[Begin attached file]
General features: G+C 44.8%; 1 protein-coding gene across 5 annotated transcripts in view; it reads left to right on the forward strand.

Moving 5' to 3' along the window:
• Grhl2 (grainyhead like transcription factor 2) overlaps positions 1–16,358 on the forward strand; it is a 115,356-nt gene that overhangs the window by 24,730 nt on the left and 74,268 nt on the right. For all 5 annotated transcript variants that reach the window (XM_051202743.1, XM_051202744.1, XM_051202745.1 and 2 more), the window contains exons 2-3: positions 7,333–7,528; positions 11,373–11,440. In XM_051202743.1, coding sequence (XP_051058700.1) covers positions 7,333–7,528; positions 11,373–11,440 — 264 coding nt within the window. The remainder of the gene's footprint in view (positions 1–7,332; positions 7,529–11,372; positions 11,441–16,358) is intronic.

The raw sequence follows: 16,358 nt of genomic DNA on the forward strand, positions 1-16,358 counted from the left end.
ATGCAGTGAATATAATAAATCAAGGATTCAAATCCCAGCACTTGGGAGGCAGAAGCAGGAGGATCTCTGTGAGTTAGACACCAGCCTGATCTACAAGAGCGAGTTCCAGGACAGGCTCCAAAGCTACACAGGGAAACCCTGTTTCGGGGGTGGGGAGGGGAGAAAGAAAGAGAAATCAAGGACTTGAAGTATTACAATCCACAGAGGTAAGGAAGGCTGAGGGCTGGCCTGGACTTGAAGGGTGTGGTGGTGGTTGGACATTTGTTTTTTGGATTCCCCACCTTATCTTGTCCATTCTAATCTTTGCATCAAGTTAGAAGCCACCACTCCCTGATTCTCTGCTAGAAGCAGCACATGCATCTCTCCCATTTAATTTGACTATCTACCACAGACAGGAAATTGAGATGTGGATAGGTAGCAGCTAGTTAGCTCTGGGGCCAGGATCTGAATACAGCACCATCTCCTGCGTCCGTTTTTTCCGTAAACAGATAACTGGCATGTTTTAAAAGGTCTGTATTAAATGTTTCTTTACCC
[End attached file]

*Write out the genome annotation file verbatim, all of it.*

General features: G+C 44.8%; 1 protein-coding gene across 5 annotated transcripts in view; it reads left to right on the forward strand.

Moving 5' to 3' along the window:
• Grhl2 (grainyhead like transcription factor 2) overlaps positions 1–16,358 on the forward strand; it is a 115,356-nt gene that overhangs the window by 24,730 nt on the left and 74,268 nt on the right. For all 5 annotated transcript variants that reach the window (XM_051202743.1, XM_051202744.1, XM_051202745.1 and 2 more), the window contains exons 2-3: positions 7,333–7,528; positions 11,373–11,440. In XM_051202743.1, coding sequence (XP_051058700.1) covers positions 7,333–7,528; positions 11,373–11,440 — 264 coding nt within the window. The remainder of the gene's footprint in view (positions 1–7,332; positions 7,529–11,372; positions 11,441–16,358) is intronic.

The raw sequence follows: 16,358 nt of genomic DNA on the forward strand, positions 1-16,358 counted from the left end.
ATGCAGTGAATATAATAAATCAAGGATTCAAATCCCAGCACTTGGGAGGCAGAAGCAGGAGGATCTCTGTGAGTTAGACACCAGCCTGATCTACAAGAGCGAGTTCCAGGACAGGCTCCAAAGCTACACAGGGAAACCCTGTTTCGGGGGTGGGGAGGGGAGAAAGAAAGAGAAATCAAGGACTTGAAGTATTACAATCCACAGAGGTAAGGAAGGCTGAGGGCTGGCCTGGACTTGAAGGGTGTGGTGGTGGTTGGACATTTGTTTTTTGGATTCCCCACCTTATCTTGTCCATTCTAATCTTTGCATCAAGTTAGAAGCCACCACTCCCTGATTCTCTGCTAGAAGCAGCACATGCATCTCTCCCATTTAATTTGACTATCTACCACAGACAGGAAATTGAGATGTGGATAGGTAGCAGCTAGTTAGCTCTGGGGCCAGGATCTGAATACAGCACCATCTCCTGCGTCCGTTTTTTCCGTAAACAGATAACTGGCATGTTTTAAAAGGTCTGTATTAAATGTTTCTTTACCC